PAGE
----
Director: Don Mancini
Cast: Brad Dourif, Fiona Dourif, A Martinez, Danielle Bisutti, Brennan Elliot
Medium: Blu-ray / BD-50
Running Time: Rated: 95 minutes / Unrated: 97 minutes
Audio: English DTS Master Audio 5.1, Spanish and French DTS Digital Surround 5.1
Subtitles: English SDH, French and Spanish
I?m not sure what it is about lifelike dolls that make them so damn creepy. Is it the facial expressions? Or is it the lifeless glass eyes that flutter open at the most inopportune moment? Whatever it is, it?s a phobia that has stuck with me well into my adult years. And I?d venture I can thank the original Child?s Play film for that.
I remember seeing the preview for Child?s Play air on TV as I sat down to eat breakfast one morning. We had a TV positioned somewhere in the dining room adjacent to the kitchen, it was a Saturday if I remember right, so of course I?m up at the table devouring some sort of sugar-laden bowl of cereal pumped and primed for the slate of cartoons ready to air. Why someone thought it was a good idea to run a Child?s Play trailer during a Saturday morning cartoon lineup is beyond me, but I clearly remember having a bit of trouble sleeping that night.
I don?t remember actually seeing Child?s Play until much later, which I imagine was a smart move for my continued sanity. I made the mistake of seeing Cat?s Eye and Communion at a young enough age, so I?m not sure my adolescent brain could have taken much more when it came to diminutive scary beings. But even as a teenager the original Child?s Play managed to creep me out.
Flash-forward to now, and I?m a little less impressed by killer dolls, even if a roomful of porcelain figures would certainly put my anxiety into overdrive if ever encountered. The effectiveness of Chucky has been greatly diminished by a series of sequels, and the horror a bit removed for the campier Bride of Chucky and Seed of Chucky entries from the late 90?s and mid 2000?s. But when I saw the trailer for this entry, Curse of Chucky, I couldn?t help but flashback to that original Child?s Play trailer from my youth, which certainly seems to be the desired effect with this new installment.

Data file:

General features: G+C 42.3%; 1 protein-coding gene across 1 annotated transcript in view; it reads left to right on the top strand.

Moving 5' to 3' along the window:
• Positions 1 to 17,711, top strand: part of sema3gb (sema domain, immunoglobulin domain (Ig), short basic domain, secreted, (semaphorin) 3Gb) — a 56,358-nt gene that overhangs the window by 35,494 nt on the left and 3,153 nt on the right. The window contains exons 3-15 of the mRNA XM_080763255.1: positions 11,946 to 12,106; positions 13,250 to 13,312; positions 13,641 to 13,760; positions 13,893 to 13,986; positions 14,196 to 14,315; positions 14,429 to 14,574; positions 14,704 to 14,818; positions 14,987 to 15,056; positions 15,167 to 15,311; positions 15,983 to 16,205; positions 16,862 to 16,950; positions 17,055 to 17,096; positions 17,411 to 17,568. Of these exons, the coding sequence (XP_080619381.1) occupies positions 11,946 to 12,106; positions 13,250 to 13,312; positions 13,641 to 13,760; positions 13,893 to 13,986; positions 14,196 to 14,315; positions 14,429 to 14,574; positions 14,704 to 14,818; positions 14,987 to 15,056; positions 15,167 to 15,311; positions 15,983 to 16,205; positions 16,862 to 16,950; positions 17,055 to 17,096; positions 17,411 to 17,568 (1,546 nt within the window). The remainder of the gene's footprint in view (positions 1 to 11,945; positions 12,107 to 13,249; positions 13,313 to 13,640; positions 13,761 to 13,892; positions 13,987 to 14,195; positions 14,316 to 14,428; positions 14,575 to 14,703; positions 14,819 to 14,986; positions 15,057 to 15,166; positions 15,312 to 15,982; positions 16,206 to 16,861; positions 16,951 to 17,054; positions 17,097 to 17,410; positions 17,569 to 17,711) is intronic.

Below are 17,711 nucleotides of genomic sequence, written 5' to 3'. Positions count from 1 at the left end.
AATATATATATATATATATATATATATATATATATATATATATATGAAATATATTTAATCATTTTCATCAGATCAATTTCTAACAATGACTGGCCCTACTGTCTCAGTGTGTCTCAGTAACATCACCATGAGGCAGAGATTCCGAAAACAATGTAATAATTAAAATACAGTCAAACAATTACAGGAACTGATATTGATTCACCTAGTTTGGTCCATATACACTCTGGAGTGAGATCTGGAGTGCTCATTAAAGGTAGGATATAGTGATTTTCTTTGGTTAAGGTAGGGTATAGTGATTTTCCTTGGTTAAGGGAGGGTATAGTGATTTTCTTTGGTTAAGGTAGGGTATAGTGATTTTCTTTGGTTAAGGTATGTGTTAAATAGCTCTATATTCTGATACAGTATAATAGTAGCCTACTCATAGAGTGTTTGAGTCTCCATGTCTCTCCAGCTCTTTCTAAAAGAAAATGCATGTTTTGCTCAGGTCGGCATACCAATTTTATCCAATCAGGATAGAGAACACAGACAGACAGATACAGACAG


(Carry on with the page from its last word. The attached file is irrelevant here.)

Despite being a direct to video release, Curse of Chucky is remarkably good. It echoes the original horror focused feel of the first three films, and hues closely to concepts from the first. The titular Good Guy Doll gets another makeover here, ditching the mangled, scar covered, beat-up look from the last two films, opting for a more traditional, innocent appearance that?s similar to his original debut. While not dead on in appearance to the original Chucky, it nails that creepy kid doll aesthetic nicely.
While Brad Dourif returns to provide both the voice of Chucky and the live role of serial killer Charles Lee Ray in flashbacks, the majority of the cast is all new for the series. Fiona Dourif supplies the role of film protagonist with the character Nica, a young handicapped woman that resides in an older mansion with her overbearing mother Sarah, played by Chantal Quesnelle. The only real exposure I?ve had to Fiona Dourif has been from her stint on season 4 of True Blood, but her performance here is really solid. I love seeing strong female leads in horror films, and she certainly stands out as one of the better examples.